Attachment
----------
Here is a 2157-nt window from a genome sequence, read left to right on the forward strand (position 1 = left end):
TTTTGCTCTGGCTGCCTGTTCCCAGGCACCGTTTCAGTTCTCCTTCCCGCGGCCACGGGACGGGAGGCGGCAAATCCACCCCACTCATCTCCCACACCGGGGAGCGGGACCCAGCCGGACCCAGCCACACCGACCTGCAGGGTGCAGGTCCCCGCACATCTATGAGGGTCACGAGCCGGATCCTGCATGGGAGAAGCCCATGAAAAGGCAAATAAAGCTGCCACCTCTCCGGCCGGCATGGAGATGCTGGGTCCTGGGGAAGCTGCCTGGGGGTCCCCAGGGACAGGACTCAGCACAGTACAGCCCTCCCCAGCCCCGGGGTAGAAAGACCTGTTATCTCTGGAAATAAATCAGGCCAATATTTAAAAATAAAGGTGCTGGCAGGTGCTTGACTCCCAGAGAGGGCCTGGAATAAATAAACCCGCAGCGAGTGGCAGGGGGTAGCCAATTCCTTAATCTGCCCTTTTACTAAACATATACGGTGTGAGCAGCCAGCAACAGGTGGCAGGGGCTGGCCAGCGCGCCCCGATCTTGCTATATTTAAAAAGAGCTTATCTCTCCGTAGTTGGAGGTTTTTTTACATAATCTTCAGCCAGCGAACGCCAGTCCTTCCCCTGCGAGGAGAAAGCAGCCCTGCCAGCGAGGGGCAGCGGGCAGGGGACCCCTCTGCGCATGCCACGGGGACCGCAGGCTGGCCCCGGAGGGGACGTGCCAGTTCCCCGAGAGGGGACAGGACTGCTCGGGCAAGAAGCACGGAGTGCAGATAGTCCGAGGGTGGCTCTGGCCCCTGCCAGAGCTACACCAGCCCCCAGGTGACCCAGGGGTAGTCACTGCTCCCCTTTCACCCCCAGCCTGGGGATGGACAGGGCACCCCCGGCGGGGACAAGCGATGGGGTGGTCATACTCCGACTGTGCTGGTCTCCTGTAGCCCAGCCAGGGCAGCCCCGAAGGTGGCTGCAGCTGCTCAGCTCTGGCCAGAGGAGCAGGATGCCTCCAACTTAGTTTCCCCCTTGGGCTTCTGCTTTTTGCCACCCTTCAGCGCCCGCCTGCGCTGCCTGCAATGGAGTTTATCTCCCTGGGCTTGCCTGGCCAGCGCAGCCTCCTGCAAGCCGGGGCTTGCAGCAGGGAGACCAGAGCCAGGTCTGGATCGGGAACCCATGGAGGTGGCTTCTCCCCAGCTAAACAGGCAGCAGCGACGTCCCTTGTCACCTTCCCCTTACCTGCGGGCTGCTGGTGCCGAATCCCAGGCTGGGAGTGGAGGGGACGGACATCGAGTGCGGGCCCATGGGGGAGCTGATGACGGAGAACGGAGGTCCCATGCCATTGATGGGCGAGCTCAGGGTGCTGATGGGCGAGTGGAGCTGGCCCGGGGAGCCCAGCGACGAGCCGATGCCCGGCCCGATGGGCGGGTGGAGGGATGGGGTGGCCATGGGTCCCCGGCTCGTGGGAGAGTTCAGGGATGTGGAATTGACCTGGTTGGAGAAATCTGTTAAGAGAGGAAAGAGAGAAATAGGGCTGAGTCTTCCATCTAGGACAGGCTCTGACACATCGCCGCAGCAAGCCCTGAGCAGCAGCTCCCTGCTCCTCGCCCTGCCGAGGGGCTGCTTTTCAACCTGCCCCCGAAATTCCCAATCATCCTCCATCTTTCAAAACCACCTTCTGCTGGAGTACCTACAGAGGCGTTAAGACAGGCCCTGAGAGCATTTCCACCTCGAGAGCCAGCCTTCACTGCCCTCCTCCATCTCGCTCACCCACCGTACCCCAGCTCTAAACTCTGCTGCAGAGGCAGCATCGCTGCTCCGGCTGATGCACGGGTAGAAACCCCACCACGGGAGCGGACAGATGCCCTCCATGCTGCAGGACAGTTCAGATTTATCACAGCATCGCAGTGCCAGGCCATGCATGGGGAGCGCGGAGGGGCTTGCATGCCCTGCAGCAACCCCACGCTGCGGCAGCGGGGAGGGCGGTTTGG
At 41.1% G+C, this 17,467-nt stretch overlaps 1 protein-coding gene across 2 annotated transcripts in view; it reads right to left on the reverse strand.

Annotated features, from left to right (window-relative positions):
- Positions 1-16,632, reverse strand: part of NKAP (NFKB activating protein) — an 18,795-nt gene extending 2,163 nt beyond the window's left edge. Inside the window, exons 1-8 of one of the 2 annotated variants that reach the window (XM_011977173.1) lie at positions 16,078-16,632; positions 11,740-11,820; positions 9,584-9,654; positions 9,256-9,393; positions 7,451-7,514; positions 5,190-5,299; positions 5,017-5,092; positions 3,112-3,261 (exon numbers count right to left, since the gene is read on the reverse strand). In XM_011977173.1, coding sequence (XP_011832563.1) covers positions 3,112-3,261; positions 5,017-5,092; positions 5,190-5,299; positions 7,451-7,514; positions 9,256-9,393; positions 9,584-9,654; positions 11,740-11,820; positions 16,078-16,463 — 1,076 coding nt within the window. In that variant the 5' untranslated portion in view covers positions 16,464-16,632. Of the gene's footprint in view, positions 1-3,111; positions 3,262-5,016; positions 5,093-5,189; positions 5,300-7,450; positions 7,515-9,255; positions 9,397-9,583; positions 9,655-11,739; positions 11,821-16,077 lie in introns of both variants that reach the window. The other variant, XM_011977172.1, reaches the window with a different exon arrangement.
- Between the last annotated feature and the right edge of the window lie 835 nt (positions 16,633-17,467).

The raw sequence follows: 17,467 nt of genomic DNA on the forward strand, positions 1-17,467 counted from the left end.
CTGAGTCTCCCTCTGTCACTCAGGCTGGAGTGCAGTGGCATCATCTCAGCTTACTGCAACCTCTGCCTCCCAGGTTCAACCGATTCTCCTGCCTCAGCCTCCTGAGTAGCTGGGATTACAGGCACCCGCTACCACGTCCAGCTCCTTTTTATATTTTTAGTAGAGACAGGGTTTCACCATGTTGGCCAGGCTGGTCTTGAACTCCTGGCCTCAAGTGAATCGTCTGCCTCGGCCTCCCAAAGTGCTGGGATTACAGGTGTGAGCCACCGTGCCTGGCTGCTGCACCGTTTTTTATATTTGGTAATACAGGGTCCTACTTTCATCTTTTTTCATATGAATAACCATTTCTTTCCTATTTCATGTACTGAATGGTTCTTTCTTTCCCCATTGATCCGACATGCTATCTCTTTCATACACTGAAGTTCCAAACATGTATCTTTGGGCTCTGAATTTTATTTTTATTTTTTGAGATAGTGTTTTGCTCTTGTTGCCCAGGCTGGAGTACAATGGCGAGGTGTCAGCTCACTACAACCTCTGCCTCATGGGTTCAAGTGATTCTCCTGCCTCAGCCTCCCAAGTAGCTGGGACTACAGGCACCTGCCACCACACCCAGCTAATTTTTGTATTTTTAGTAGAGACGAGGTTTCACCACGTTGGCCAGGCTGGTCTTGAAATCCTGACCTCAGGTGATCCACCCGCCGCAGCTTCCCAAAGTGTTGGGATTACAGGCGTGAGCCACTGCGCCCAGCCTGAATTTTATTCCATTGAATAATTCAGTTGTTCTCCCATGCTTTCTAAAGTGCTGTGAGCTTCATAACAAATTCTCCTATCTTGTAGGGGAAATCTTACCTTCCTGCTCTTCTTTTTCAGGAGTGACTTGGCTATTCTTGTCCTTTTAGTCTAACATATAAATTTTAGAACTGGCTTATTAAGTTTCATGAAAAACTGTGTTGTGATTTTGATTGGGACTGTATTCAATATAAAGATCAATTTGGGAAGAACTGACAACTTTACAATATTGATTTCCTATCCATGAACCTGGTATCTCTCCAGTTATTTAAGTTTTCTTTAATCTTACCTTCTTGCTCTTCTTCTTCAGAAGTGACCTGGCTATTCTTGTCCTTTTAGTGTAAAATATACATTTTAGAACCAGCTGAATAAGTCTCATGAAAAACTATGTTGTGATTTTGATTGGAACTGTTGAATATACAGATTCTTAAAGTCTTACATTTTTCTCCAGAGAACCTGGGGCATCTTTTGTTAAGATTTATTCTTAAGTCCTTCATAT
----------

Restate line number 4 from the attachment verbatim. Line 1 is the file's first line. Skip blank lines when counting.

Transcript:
Annotated features, from left to right (window-relative positions):